What is tjap tjoy?
Tjap tjoy, or cap cai, translates simply as ‘mixed vegetables’. It’s a Dutch-Chinese dish made up of, unsurprisingly, a medley of vegetables. Often you’ll find a recipe of peppers, cucumbers, bean sprouts, carrots and mushrooms fried alongside chicken, pork, beef or tofu. Whatever the vegetable and meat elements you’ve decided on, you can always count on a mild, salty sauce bringing the whole thing together.
In English-speaking countries, tjap tjoy is also served as chop suey, which translates roughly as ‘mixed pieces’. Although the dishes are very similar, there are slight differences between the two. Tjap tjoy is a vegetable dish that sometimes contains pieces of meat, while chop suey has meaty morsels as its chief ingredient. Both sides are served with white noodles.
Dishes like tjap tjoy and foe yong hai came to Europe at the beginning of the twentieth century thanks to an influx of Chinese and Indonesian sailors. The first Chinese restaurants established themselves in port cities and towns, where sailors would stay and cook for fellow countrymen. It wasn’t until the fifties that appetites broadened beyond home-grown fare, in part due to the end of wartime rationing and culinary restrictions. Very quickly, Asian cooks were getting to work in restaurant kitchens to devise milder versions of exotic dishes more aligned with European tastes.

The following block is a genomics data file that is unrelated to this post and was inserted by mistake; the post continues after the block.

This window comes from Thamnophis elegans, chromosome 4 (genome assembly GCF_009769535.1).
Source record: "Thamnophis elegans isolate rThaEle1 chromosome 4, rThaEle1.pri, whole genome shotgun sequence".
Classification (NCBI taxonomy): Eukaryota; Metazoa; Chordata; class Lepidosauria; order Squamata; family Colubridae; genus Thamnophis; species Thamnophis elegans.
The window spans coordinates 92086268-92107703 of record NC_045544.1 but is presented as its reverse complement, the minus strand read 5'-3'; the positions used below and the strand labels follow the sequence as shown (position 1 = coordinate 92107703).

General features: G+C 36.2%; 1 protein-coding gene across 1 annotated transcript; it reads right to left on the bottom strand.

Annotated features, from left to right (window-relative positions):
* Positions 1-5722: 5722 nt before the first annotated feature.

Tjap tjoy is a perfect example of this. Flavours weren’t too spicy, vegetables were readily available, and pork and chicken proved incredibly popular with a wide range of diners. As such, tjap tjoy has become a go-to order for many frequenting their local Chinese takeaway.
Did you know...
Groups of Chinese people have been living in Indonesia for centuries, with Chinese-Indonesian cuisine offering a deliciously eclectic set of recipes that are wholly unique when compared to more conventional Chinese and Indonesian cuisine.
How to make tjap tjoy
The chosen vegetables are stir-fried together with pressed garlic. Ideally, this is done gradually so that cooking can be optimally timed to ensure ingredients aren’t fried for too long. Chicken is also added to the pan and cooked alongside the selected vegetables. All elements are then simmered in a distinctive sauce made from broth, oyster sauce and – sometimes – a hint of soy sauce thickened with cornstarch.
How to eat
This dish can be served alongside simple white rice.
Chow mein is very similar to tjap tjoy, but is served with stir-fried noodles instead of boiled or steamed rice.